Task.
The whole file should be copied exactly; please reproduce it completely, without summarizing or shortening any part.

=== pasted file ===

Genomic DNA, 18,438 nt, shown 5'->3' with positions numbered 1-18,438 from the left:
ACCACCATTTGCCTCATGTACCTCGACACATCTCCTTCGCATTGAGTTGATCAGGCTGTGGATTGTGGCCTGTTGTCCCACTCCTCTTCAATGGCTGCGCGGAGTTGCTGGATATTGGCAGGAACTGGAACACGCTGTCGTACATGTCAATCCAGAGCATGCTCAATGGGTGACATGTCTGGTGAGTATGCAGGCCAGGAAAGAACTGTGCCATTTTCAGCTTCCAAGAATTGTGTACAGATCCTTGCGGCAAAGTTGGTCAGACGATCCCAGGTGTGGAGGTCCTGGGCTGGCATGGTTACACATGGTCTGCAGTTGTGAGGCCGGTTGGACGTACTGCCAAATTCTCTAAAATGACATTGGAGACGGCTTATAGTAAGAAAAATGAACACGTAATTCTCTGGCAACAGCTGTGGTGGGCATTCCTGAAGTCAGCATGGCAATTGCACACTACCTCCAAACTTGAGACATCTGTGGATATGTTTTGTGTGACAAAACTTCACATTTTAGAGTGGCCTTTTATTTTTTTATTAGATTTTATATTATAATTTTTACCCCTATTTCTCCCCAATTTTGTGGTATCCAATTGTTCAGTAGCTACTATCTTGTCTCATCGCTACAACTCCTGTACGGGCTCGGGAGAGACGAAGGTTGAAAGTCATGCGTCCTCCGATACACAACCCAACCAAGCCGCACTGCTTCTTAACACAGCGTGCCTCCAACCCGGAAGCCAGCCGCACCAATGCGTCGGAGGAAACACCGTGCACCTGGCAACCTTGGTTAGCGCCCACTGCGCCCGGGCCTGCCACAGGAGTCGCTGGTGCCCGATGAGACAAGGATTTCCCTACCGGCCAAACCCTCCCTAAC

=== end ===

Genomic DNA, 18,438 nt, shown 5'->3' with positions numbered 1-18,438 from the left:
ACCACCATTTGCCTCATGTACCTCGACACATCTCCTTCGCATTGAGTTGATCAGGCTGTGGATTGTGGCCTGTTGTCCCACTCCTCTTCAATGGCTGCGCGGAGTTGCTGGATATTGGCAGGAACTGGAACACGCTGTCGTACATGTCAATCCAGAGCATGCTCAATGGGTGACATGTCTGGTGAGTATGCAGGCCAGGAAAGAACTGTGCCATTTTCAGCTTCCAAGAATTGTGTACAGATCCTTGCGGCAAAGTTGGTCAGACGATCCCAGGTGTGGAGGTCCTGGGCTGGCATGGTTACACATGGTCTGCAGTTGTGAGGCCGGTTGGACGTACTGCCAAATTCTCTAAAATGACATTGGAGACGGCTTATAGTAAGAAAAATGAACACGTAATTCTCTGGCAACAGCTGTGGTGGGCATTCCTGAAGTCAGCATGGCAATTGCACACTACCTCCAAACTTGAGACATCTGTGGATATGTTTTGTGTGACAAAACTTCACATTTTAGAGTGGCCTTTTATTTTTTTATTAGATTTTATATTATAATTTTTACCCCTATTTCTCCCCAATTTTGTGGTATCCAATTGTTCAGTAGCTACTATCTTGTCTCATCGCTACAACTCCTGTACGGGCTCGGGAGAGACGAAGGTTGAAAGTCATGCGTCCTCCGATACACAACCCAACCAAGCCGCACTGCTTCTTAACACAGCGTGCCTCCAACCCGGAAGCCAGCCGCACCAATGCGTCGGAGGAAACACCGTGCACCTGGCAACCTTGGTTAGCGCCCACTGCGCCCGGGCCTGCCACAGGAGTCGCTGGTGCCCGATGAGACAAGGATTTCCCTACCGGCCAAACCCTCCCTAAC